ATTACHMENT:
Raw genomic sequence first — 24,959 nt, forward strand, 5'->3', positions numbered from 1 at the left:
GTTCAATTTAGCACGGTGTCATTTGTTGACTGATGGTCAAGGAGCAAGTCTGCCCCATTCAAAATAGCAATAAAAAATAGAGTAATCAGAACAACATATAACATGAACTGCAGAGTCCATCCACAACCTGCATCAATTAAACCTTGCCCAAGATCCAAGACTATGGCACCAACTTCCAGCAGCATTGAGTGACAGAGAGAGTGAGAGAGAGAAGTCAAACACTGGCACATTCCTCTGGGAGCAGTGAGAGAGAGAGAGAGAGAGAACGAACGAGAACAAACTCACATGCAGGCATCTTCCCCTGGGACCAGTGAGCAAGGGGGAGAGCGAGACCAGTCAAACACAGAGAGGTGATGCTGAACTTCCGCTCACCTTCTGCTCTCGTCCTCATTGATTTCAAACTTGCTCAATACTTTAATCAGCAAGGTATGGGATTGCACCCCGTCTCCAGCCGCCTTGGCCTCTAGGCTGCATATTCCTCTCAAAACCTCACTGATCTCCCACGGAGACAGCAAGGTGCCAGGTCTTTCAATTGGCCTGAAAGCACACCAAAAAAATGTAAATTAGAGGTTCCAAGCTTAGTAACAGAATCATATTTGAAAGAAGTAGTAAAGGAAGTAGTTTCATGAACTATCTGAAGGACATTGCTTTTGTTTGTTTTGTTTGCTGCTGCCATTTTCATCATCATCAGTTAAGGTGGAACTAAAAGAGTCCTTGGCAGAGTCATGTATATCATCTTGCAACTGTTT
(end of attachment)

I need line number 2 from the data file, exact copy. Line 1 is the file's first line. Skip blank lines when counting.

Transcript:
GTTCAATTTAGCACGGTGTCATTTGTTGACTGATGGTCAAGGAGCAAGTCTGCCCCATTCAAAATAGCAATAAAAAATAGAGTAATCAGAACAACATATAACATGAACTGCAGAGTCCATCCACAACCTGCATCAATTAAACCTTGCCCAAGATCCAAGACTATGGCACCAACTTCCAGCAGCATTGAGTGACAGAGAGAGTGAGAGAGAGAAGTCAAACACTGGCACATTCCTCTGGGAGCAGTGAGAGAGAGAGAGAGAGAGAACGAACGAGAACAAACTCACATGCAGGCATCTTCCCCTGGGACCAGTGAGCAAGGGGGAGAGCGAGACCAGTCAAACACAGAGAGGTGATGCTGAACTTCCGCTCACCTTCTGCTCTCGTCCTCATTGATTTCAAACTTGCTCAATACTTTAATCAGCAAGGTATGGGATTGCACCCCGTCTCCAGCCGCCTTGGCCTCTAGGCTGCATATTCCTCTCAAAACCTCACTGATCTCCCACGGAGACAGCAAGGTGCCAGGTCTTTCAATTGGCCTGAAAGCACACCAAAAAAATGTAAATTAGAGGTTCCAAGCTTAGTAACAGAATCATATTTGAAAGAAGTAGTAAAGGAAGTAGTTTCATGAACTATCTGAAGGACATTGCTTTTGTTTGTTTTGTTTGCTGCTGCCATTTTCATCATCATCAGTTAAGGTGGAACTAAAAGAGTCCTTGGCAGAGTCATGTATATCATCTTGCAACTGTTT